By 2015, Seyfried was one of the bigger stars signing on to join the Twin Peaks ensemble and speculation swirled right away that she would be someone's daughter (some even speculated Lucy's and Andy's, though most noticed that Michael Cera would be a better fit for that). Following Peaks, Seyfried continued to earn acclaim, including for her portrayal of famous individuals like the tech world con artist Elizabeth Holmes in the miniseries The Dropout and William Randolph Hearst's longtime companion Marion Davies in the behind-Citizen-Kane biopic Mank. That last role in particular produced a cascade of awards and nominations, contributing to an overall haul so enormous that by her mid-thirties, the actress required a whole separate Wikipedia page just for accolades. These include an Emmy win for The Dropout, an Oscar nomination alongside twenty-six other groups (four of which she won) for Mank, and five separate nominations (two wins) from the MTV Movie Awards; overall, she's racked up fourteen wins amidst fifty-three nominations in the past seventeen years. (series pictured: Veronica Mars, 2004)

Part 5 (Showtime title: "Case files.")

Part 10 (Showtime title: "Laura is the one.")

*Part 11 (Showtime title: "There's fire where you are going." - best episode)

Part 13 (Showtime title: "What story is that, Charlie?")

Becky is onscreen for roughly fourteen minutes. She is in seven scenes in four episodes, taking place over four days. She's featured the most in part 11, when she shoots the apartment and meets with both parents. Her primary location is the RR Diner. She shares the most screentime with Shelly. She is one of the top three characters in part 5 but, surprisingly, only one of the top ten characters in part 11 (which has more competition among characters with a sustained presence).

Best Scene
Part 5: Becky shifts from glum to elated in the front seat of a Thunderbird.

Best Line
“Fuck you, Steven!”

Becky Offscreen

Part 2: We hear about Becky before we see her, as Shelly tells friends at the Roadhouse that she's worried about her daughter - "She's married to the wrong guy." They assure her that everyone likes Steven, and Becky has to live her own life.

Part 11: After Becky ditches her, a distressed and injured Shelly is able to jump into Carl's van and radio the sheriff's department, telling Bobby that Becky stole her car and is armed. Later, the police dispatcher receives a stream of calls reporting Becky's gunfire.

Part 15: High together and huddled under a tree, Steven and his mistress Gersten ramble in cryptic terms that could involve Becky ("I did it" - "No, she did it!"). When Carl is informed that Steven was seen in the woods with a gun, he glances over at the Burnett trailer and sees what looks like a bullet hole through one of the windows. Did Steven kill Becky?

According to Mark Frost, the answer is apparently no. The Final Dossier mentions Becky briefly a couple times. First she's introduced by her full name (Rebecca McCauley Briggs) in the "Shelly Johnson" chapter establishing her upbringing; "As the saying goes," narrator Tamara Preston quips, "it takes a diner to raise a child." Becky comes up again in a paragraph ending the "Donna Hayward" chapter, which reports that while a narcotics-related warrant was issued for Steven, "The timely intervention of her mother Shelly, and her father, Deputy Sheriff Bobby Briggs, appears to have spared Becky any lasting legal trouble." It's probably safe to conclude that this means Becky is still alive when the series ends, considering that the book takes note of Steven's and Gersten's disappearance, that this drug bust is not alluded to in the series beyond Chad's arrest, and that the dossier is supposedly written a few days after the scene in the woods would take place (although it's noteworthy that it doesn't mention Steven's body being found under a tree). Of course, Lynch and Frost aren't necessarily on the same page about all of their ambiguous plot developments - especially those offscreen - and Steven's final scene leaves us with a sense of foreboding about Becky which is hard to shake.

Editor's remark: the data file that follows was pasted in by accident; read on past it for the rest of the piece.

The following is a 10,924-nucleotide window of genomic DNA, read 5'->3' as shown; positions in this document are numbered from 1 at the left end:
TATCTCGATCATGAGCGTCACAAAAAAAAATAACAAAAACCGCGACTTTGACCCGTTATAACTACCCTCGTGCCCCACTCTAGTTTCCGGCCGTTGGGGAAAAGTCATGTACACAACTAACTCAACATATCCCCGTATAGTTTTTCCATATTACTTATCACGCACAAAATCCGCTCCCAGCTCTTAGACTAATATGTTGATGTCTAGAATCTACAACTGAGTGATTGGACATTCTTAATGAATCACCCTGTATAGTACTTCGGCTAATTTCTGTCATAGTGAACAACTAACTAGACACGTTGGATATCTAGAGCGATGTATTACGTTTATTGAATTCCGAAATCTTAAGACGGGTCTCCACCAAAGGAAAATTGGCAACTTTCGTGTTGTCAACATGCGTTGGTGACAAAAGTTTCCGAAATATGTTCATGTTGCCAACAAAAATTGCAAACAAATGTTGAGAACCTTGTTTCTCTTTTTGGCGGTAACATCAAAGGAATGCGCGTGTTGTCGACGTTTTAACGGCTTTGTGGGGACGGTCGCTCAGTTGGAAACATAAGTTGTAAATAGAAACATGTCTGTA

Additional Observations

• An illuminating game to play when watching or re-watching Becky's scenes is "Spot the parental influence." Shelly of course comes out when Becky quietly contemplates her depressing living situation, crouches in fear of a spouse whom she'll later wield a gun on, and seeks the soothing caress of a mother figure - in her case, an actual mother although like Shelly, she is also reassured by Norma. Bobby too emerges in Becky's moments of blinding, tantrum-like fury which can bleed into a kind of righteous indignation, her jealousy and bravado masking deep wounds, the way that she'll lash out even at those who love her most if they find themselves in her way. There's a wonderful reaction too, when Shelly tells Becky "we know you're a grown married woman" and Becky's half-sarcastic "uh, yeah, thanks" expression reads as pure teen Bobby.

Next (Friday, February 17 at 8am): Betty Briggs

To immediately read a month of upcoming entries, updated weekly to stay a month ahead...

(at the time of publication, this includes full entries on new or revised characters among #73 - 52)

No comments:

Search This Blog